What to do when insurance adjusters and lawyers are calling you nonstop following a crash?
Our own auto accident attorneys get this question all the time. People get hurt in car accidents and then they have insurance adjusters and, sadly, many personal injury lawyers calling them nonstop. What should they do?
Today I’d like to start by explaining what not to do. And that starts with what not to say.
1. “You’re hired.”
Michigan has a serious problem with ambulance chasing lawyers. There are many unethical injury attorneys who aggressively solicit car accident victims by looking up their police reports online and them calling them, sending them mail and sending agents to sometimes even ring door bells and visit hospital rooms.
This is horrible. These attorneys are preying on people, and they’re giving the entire legal profession a black eye. They’re also breaking the law. I’ve been outspoken that we need to do more to stop these attorneys. You can read what I’ve said here and here.
My own advice is never hire an ambulance chaser. Hiring a lawyer should be only after you’ve done research on who is the most experienced, qualified and compassionate to help you through this difficult time. Here’s a checklist you can use to help you find the right attorney after a car crash.
2. “Here’s my statement.”
Car accident victims will have insurance adjusters calling them. And if they were seriously injured or if there was a fatality, sometimes the at-fault driver’s attorneys or investigators will be calling, too. They are not doing this with your best interests in mind.
In general, you should never give a statement — recorded, or otherwise — to anyone from the at-fault driver’s insurance company or driver without contacting an experienced injury attorney first to protect your legal rights.
Often, examinations under oath (EUOs) are used by experienced defense lawyers to take advantage of an injured person who does not have a lawyer. In this situation, questions are asked and topics explored that have no importance or relevance to the claimed areas of investigation. The only true reason for the interviews is to lessen later exposure in a tort lawsuit. EUOs are used by your own No Fault insurance company lawyer, but because EUOs are recorded and under oath, they can be used against you in your car accident lawsuit and obtained by the lawyers and insurance company for the tort (personal injury) lawsuit.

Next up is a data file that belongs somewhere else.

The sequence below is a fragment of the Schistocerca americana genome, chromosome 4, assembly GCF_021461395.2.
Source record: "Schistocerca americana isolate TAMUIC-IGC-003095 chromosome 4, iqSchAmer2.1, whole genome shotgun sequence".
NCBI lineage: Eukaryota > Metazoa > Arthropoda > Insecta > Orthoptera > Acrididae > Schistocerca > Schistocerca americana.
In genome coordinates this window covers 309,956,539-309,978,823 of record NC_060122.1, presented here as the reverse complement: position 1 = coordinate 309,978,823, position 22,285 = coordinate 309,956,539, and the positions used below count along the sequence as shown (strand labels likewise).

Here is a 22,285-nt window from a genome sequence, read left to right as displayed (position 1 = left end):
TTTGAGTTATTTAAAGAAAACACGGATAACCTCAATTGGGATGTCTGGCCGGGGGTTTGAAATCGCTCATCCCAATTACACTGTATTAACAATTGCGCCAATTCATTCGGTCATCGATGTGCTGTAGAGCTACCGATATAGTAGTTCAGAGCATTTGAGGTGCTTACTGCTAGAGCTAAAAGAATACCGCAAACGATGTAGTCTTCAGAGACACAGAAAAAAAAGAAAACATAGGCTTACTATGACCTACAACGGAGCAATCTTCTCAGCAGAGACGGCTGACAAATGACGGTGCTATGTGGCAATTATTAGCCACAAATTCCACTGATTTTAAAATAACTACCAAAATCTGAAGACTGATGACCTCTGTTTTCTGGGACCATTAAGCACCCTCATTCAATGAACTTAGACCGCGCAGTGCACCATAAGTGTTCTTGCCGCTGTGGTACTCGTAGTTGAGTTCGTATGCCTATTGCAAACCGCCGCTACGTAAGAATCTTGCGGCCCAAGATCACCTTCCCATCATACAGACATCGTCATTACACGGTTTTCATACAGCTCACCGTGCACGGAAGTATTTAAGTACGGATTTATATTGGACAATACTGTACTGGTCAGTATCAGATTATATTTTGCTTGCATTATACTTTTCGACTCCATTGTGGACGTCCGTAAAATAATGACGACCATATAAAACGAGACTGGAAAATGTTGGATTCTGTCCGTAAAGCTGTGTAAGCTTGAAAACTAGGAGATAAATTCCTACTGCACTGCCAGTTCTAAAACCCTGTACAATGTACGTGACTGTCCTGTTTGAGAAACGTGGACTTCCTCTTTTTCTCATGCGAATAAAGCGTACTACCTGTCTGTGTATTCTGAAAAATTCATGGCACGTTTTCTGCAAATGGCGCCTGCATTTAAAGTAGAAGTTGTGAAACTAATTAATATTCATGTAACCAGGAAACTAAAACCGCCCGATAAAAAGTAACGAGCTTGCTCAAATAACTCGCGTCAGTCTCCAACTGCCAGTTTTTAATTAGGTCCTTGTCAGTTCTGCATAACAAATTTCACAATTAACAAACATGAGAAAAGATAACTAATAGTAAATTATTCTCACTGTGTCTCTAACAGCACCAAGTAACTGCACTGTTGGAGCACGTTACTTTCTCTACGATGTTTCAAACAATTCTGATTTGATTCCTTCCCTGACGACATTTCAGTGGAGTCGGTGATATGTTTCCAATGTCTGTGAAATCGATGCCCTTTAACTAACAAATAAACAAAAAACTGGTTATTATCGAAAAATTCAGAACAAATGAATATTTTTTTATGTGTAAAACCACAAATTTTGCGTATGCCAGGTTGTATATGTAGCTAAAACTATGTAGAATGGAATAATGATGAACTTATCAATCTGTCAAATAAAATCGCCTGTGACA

3. “I’ll settle.”
Unfortunately, you also have to beware of your own auto insurance company. Auto insurance companies, whether your own or the at-fault driver’s, will often try and settle cases for pennies on the dollar. They make you think you’re getting a fair deal by presenting a low-ball check for your injuries and No Fault benefits, but all the while increasing their bottom lines.
For instance, Dairyland Insurance Company had the audacity to send a legal release to its own injured customers that extinguishes all of their legal rights and No Fault medical claims SEVEN days after a car accident. And more recently, this terrible check cashing scam by Michigan auto insurance companies.
If you do not have an attorney, it never hurts to call a reputable lawyer and ask any questions on your mind. In my own field of personal injury law, attorneys will not charge for answering questions and discussing your concerns during an initial consultation (at least I don’t know of any lawyers that do this, but as I’ve learned with the ambulance chasing, it no longer surprises me what some Michigan lawyers are doing these days).
And a simple phone call can save you a lot of time, heartache, money – and preserve all of your legal rights.
Also remember to keep your attorney in the loop with any concerns you have, any happenings in your case or changes in your life, like moving or a change in job status. An attorney can only help you get the most fair settlement and full benefits if he or she is fully aware of your concerns and updates.